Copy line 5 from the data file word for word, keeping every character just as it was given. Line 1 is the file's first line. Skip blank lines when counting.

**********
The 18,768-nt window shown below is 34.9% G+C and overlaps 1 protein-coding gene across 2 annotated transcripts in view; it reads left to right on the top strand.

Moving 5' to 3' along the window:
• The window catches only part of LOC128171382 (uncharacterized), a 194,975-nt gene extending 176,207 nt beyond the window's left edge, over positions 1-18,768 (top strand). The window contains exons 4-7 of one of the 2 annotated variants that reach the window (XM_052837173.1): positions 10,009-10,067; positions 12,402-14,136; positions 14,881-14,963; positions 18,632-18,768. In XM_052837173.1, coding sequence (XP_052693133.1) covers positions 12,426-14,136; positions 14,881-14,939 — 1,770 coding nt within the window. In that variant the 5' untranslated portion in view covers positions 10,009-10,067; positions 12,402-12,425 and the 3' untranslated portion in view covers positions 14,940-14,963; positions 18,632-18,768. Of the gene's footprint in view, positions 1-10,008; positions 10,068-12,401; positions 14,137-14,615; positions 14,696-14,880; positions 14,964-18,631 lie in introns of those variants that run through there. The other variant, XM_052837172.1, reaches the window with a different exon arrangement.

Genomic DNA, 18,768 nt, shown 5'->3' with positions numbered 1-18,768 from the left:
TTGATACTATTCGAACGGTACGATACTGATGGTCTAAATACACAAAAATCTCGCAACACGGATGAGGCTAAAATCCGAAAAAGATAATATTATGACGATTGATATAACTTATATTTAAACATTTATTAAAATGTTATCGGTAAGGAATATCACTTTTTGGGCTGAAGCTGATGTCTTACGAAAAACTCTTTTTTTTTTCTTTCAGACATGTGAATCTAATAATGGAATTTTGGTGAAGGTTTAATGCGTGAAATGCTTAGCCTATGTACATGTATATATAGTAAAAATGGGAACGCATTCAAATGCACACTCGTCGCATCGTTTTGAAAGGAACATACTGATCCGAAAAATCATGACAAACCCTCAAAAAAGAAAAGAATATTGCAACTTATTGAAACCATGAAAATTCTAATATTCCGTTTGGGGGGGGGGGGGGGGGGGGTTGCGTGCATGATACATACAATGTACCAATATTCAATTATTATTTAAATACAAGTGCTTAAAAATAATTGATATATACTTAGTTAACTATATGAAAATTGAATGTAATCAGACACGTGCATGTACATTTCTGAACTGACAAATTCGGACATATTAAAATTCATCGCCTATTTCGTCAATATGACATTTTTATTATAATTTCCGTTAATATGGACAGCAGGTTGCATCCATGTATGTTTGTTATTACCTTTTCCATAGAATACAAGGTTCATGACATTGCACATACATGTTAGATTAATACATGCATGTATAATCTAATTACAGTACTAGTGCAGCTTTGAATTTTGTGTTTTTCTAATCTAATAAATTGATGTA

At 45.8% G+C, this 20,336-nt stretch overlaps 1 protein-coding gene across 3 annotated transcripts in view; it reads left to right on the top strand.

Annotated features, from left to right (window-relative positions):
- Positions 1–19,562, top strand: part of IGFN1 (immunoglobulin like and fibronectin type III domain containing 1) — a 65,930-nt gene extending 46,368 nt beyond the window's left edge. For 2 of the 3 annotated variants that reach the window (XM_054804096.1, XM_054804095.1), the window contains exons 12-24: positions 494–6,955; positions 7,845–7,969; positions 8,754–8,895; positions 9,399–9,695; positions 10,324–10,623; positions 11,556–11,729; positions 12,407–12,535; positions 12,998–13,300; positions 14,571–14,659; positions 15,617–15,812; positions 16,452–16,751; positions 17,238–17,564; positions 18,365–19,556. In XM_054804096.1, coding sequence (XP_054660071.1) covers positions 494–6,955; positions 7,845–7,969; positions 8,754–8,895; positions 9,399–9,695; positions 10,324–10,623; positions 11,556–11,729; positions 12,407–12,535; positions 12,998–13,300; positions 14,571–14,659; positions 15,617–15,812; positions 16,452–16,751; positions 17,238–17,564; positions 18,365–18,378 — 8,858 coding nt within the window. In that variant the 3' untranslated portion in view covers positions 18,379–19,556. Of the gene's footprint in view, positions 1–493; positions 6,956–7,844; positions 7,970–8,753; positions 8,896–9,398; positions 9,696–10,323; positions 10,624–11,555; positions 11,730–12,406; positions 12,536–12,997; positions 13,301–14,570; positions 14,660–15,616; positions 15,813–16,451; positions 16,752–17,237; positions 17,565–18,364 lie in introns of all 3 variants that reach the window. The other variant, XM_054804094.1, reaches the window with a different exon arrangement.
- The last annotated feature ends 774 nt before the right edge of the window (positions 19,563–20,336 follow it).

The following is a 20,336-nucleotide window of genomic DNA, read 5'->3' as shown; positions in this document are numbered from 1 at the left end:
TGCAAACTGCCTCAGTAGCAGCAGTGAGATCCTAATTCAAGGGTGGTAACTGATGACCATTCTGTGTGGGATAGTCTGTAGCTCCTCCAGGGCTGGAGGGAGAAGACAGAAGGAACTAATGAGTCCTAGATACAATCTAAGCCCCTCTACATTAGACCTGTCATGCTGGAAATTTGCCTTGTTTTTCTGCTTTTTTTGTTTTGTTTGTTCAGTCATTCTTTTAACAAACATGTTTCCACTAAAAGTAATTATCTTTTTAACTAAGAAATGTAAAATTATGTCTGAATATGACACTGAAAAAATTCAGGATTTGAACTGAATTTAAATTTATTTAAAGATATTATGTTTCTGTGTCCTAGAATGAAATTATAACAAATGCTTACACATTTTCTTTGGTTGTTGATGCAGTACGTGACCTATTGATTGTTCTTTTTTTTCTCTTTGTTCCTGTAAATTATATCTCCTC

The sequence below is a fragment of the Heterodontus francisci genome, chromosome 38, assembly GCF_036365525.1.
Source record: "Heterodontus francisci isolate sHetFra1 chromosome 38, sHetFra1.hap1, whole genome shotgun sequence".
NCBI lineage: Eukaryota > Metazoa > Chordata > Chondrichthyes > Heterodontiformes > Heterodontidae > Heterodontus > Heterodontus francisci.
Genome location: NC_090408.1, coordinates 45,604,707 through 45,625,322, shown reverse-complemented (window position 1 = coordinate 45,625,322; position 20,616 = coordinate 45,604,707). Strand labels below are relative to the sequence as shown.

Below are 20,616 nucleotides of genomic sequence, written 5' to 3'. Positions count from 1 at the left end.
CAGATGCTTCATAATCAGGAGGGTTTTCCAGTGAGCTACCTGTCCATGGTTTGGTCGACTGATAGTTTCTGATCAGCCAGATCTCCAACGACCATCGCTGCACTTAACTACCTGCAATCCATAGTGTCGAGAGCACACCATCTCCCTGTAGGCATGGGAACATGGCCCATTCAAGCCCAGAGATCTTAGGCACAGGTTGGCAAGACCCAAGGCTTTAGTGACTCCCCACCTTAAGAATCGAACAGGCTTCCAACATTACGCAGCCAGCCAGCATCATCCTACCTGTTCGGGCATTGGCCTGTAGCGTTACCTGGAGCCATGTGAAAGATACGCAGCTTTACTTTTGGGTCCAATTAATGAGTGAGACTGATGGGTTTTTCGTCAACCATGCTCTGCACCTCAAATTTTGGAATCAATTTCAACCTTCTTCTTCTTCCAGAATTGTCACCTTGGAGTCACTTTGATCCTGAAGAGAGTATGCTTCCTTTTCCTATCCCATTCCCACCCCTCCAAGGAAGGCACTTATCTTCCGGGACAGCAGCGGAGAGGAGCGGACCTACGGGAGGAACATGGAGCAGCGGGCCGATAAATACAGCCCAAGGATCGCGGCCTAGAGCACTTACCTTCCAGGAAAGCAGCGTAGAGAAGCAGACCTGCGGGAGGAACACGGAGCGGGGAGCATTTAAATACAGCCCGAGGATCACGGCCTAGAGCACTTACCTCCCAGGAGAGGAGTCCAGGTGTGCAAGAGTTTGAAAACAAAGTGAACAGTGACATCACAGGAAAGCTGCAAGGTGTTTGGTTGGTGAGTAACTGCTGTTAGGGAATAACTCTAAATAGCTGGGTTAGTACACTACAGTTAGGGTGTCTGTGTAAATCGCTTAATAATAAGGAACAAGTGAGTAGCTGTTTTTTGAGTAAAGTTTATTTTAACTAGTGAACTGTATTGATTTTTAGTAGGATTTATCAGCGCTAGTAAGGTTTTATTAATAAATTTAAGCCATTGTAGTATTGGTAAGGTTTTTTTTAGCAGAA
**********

TTGATACTATTCGAACGGTACGATACTGATGGTCTAAATACACAAAAATCTCGCAACACGGATGAGGCTAAAATCCGAAAAAGATAATATTATGACGATTGATATAACTTATATTTAAACATTTATTAAAATGTTATCGGTAAGGAATATCACTTTTTGGGCTGAAGCTGATGTCTTACGAAAAACTCTTTTTTTTTTCTTTCAGACATGTGAATCTAATAATGGAATTTTGGTGAAGGTTTAATGCGTGAAATGCTTAGCCTATGTACATGTATATATAGTAAAAATGGGAACGCATTCAAATGCACACTCGTCGCATCGTTTTGAAAGGAACATACTGATCCGAAAAATCATGACAAACCCTCAAAAAAGAAAAGAATATTGCAACTTATTGAAACCATGAAAATTCTAATATTCCGTTTGGGGGGGGGGGGGGGGGGGGTTGCGTGCATGATACATACAATGTACCAATATTCAATTATTATTTAAATACAAGTGCTTAAAAATAATTGATATATACTTAGTTAACTATATGAAAATTGAATGTAATCAGACACGTGCATGTACATTTCTGAACTGACAAATTCGGACATATTAAAATTCATCGCCTATTTCGTCAATATGACATTTTTATTATAATTTCCGTTAATATGGACAGCAGGTTGCATCCATGTATGTTTGTTATTACCTTTTCCATAGAATACAAGGTTCATGACATTGCACATACATGTTAGATTAATACATGCATGTATAATCTAATTACAGTACTAGTGCAGCTTTGAATTTTGTGTTTTTCTAATCTAATAAATTGATGTA